a. If so, can you please supply a copy?

b. If it is currently being completed, what date will it be available?

c. If not, do you intend to do so?

d. If no, can you outline why?
 
QW7 Wilson

In December 2018 Guy Debelle delivered a speech Lessons and Questions from the GFC that “QE [Quantitative Easing] is a policy option in Australia, should it be required”. Please advise:

a. What were the approvals for this speech within the RBA before its delivery?

b. To what extent, if any, was there discussion within the RBA of a representative of the RBA discussing options for QE as a policy option?

c. To whom was this speech circulated prior to its finalisation?

d. To whom was this speech circulated prior to its delivery?

e. Whether any modelling of QE had been completed by the date of delivery over the past decade?

f. If so, can you supply copies of this modelling?
 
QW8 Wilson At the hearing the Governor was asked “We have discussed already today the enthusiasm to have higher wages and wage growth for the economy. What effect do you believe that continuing to increase the super guarantee to 12 per cent will have on workers' disposable income?” In response the Governor answered “I don't have any comment on that. I haven't studied it carefully enough, so I would rather avoid commenting, if you don't mind”. As the RBA has now had time to consider the matter, could it please provide a response?
QW9 Wilson Can the RBA advise what the impact on wages would be from the legislated increase in the compulsory superannuation guarantee?
QW10 Wilson The RBA Governor has argued that low interest rates are not primarily responsible for house prices, while the RBA’s own internal modelling, A Model of the Australian Housing Market, concludes otherwise. Respecting there is a diversity of views within the RBA, what is the data that the Governor is relying on for his conclusions?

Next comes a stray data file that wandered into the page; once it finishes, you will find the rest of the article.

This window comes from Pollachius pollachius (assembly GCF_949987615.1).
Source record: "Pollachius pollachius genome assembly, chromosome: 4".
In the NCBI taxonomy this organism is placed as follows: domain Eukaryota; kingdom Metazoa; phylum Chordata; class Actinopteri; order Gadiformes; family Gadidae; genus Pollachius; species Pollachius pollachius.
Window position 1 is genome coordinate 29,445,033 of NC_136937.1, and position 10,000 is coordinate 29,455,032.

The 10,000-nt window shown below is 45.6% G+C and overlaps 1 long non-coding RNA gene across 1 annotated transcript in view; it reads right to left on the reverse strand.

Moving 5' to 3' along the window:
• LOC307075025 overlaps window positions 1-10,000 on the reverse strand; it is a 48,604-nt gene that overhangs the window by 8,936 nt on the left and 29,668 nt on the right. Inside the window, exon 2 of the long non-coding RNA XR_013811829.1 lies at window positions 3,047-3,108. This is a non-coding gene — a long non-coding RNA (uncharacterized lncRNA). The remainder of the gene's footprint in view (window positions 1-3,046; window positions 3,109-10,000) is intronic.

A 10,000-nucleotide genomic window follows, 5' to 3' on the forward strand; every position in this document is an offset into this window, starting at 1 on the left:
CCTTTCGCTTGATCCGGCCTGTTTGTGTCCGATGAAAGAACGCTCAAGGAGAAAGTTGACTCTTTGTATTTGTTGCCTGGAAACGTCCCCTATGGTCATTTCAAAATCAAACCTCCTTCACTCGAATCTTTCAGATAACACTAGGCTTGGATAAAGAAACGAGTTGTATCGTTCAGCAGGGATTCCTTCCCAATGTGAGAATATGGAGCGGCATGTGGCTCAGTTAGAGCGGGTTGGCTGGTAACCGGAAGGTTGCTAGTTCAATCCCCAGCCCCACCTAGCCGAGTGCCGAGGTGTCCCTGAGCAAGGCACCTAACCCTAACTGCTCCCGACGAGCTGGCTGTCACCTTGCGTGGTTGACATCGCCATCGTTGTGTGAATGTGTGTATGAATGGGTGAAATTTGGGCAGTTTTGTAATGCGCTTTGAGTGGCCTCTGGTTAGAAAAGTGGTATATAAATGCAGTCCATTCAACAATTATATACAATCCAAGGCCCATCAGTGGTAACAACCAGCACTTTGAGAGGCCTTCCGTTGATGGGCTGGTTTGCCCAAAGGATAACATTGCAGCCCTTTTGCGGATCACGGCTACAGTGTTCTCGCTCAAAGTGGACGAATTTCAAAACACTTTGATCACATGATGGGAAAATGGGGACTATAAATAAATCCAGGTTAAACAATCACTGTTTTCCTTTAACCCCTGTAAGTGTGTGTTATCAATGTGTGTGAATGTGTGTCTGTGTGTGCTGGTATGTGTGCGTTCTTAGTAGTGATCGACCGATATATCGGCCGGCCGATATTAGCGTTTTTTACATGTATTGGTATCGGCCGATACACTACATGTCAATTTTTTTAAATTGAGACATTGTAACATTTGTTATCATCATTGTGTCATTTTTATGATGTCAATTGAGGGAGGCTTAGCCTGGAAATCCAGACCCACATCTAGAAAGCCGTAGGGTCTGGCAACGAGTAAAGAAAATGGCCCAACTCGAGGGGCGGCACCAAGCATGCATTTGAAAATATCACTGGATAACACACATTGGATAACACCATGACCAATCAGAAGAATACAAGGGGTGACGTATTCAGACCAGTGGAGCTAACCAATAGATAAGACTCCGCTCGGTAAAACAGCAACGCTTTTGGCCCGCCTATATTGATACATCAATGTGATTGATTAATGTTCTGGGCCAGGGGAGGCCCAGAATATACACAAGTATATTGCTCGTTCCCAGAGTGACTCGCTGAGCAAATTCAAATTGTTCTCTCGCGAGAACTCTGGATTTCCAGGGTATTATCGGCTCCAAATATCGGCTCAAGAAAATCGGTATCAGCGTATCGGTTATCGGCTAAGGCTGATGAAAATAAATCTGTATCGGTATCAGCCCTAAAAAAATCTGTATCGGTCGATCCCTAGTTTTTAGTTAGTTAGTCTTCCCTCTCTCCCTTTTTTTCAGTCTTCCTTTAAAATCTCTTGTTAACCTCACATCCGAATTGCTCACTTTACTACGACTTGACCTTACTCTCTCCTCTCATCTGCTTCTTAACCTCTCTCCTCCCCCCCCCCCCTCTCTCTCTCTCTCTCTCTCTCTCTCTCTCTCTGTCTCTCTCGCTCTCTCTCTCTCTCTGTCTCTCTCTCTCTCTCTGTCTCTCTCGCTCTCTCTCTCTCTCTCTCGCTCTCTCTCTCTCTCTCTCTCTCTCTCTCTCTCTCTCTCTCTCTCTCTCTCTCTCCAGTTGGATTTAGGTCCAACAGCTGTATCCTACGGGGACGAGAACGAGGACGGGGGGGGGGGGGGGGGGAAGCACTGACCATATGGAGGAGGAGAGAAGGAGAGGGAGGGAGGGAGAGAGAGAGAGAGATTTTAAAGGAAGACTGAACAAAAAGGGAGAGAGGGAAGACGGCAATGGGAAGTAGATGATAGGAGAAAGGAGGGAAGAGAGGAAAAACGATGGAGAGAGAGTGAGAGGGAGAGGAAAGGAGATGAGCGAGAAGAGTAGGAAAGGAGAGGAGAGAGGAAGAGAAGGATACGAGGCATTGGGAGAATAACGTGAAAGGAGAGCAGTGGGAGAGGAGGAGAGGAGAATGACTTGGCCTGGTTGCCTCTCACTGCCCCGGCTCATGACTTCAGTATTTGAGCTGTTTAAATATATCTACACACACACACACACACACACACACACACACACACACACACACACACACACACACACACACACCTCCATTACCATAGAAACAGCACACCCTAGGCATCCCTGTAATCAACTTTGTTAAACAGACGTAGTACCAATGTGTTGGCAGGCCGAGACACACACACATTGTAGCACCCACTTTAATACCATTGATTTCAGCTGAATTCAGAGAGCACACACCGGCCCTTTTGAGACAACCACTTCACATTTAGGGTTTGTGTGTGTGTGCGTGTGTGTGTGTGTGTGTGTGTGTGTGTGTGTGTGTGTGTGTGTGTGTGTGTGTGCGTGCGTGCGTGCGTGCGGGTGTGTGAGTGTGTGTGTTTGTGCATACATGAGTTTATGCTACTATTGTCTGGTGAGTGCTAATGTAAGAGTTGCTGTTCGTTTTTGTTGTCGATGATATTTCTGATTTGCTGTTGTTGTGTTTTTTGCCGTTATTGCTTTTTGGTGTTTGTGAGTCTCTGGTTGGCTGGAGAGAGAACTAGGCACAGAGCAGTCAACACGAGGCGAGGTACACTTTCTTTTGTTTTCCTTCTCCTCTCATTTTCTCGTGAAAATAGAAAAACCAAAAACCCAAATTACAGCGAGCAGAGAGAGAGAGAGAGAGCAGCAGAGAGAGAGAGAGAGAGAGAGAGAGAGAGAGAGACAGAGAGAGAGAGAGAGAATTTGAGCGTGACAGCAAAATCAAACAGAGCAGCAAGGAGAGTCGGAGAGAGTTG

QW11 Wilson

The RBA’s 2016 payments survey found 3 per cent of Australians maintain hard cash reserves outside of their wallet over $1,000. Does the RBA have any more recent data on the number of Australians holding significant cash reserves?

a. Could the RBA provide additional information on why Australians keep significant cash reserves?

b. Does the RBA intend to complete another Consumer Payments Survey?

c. If so, when?

d. If not, why not?

If it is currently being completed, when will it be available?

 
QW12 Wilson What are the resource allocation implications behind zero (or near zero) interest rates?

 

QW13 Wilson In reference to the previous question, many claim they result in a gross misallocation of capital in the economy since projects that are not viable proceed. Do you agree?

 

QW14 Wilson At the last hearing the RBA Governor stated “At the moment, there are some capacity constraints in parts of the infrastructure sector, but these should not prevent us from looking for further opportunities to boost the economy's productive capacity and support domestic demand, and there's no shortage of finance to do this, with interest rates today the lowest they've ever been”. What data, if any, is the RBA using to justify “capacity constraints”?
QW15  Wilson

When retail banks reduce their interest rates the benefit of the rate cut is often passed through to interest-only investors through reduced monthly payments, while many homeowners with principal and interest loans often see no reduction in their overall repayment with any gap from reduced rates taken as an additional payment off the principal of the loan. Therefore, has the RBA completed any modelling on the diminished stimulatory effect of interest rate cuts when there may be less benefit for home owners?